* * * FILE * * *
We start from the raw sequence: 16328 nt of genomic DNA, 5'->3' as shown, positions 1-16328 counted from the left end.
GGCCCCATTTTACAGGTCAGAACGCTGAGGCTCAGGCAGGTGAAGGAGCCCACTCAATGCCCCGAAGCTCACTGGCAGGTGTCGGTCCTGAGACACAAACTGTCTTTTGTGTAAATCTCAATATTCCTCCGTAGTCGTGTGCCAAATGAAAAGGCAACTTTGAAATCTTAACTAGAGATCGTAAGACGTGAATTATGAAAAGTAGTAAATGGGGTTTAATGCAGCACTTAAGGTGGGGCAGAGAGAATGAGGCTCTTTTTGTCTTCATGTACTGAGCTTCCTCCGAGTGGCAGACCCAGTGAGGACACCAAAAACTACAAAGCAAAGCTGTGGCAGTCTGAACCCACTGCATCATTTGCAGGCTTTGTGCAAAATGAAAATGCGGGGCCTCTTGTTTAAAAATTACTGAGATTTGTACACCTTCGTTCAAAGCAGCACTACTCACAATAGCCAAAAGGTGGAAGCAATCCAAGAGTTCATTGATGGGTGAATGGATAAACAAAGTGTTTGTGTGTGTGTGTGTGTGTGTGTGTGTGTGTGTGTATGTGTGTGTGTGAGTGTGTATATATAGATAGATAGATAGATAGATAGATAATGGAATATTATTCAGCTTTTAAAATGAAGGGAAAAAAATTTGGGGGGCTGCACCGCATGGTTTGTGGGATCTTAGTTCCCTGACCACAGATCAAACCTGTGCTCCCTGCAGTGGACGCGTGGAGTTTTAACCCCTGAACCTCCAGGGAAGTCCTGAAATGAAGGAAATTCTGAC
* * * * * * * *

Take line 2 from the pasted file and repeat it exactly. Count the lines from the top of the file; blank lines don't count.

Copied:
GGCCCCATTTTACAGGTCAGAACGCTGAGGCTCAGGCAGGTGAAGGAGCCCACTCAATGCCCCGAAGCTCACTGGCAGGTGTCGGTCCTGAGACACAAACTGTCTTTTGTGTAAATCTCAATATTCCTCCGTAGTCGTGTGCCAAATGAAAAGGCAACTTTGAAATCTTAACTAGAGATCGTAAGACGTGAATTATGAAAAGTAGTAAATGGGGTTTAATGCAGCACTTAAGGTGGGGCAGAGAGAATGAGGCTCTTTTTGTCTTCATGTACTGAGCTTCCTCCGAGTGGCAGACCCAGTGAGGACACCAAAAACTACAAAGCAAAGCTGTGGCAGTCTGAACCCACTGCATCATTTGCAGGCTTTGTGCAAAATGAAAATGCGGGGCCTCTTGTTTAAAAATTACTGAGATTTGTACACCTTCGTTCAAAGCAGCACTACTCACAATAGCCAAAAGGTGGAAGCAATCCAAGAGTTCATTGATGGGTGAATGGATAAACAAAGTGTTTGTGTGTGTGTGTGTGTGTGTGTGTGTGTGTGTGTATGTGTGTGTGTGAGTGTGTATATATAGATAGATAGATAGATAGATAGATAATGGAATATTATTCAGCTTTTAAAATGAAGGGAAAAAAATTTGGGGGGCTGCACCGCATGGTTTGTGGGATCTTAGTTCCCTGACCACAGATCAAACCTGTGCTCCCTGCAGTGGACGCGTGGAGTTTTAACCCCTGAACCTCCAGGGAAGTCCTGAAATGAAGGAAATTCTGAC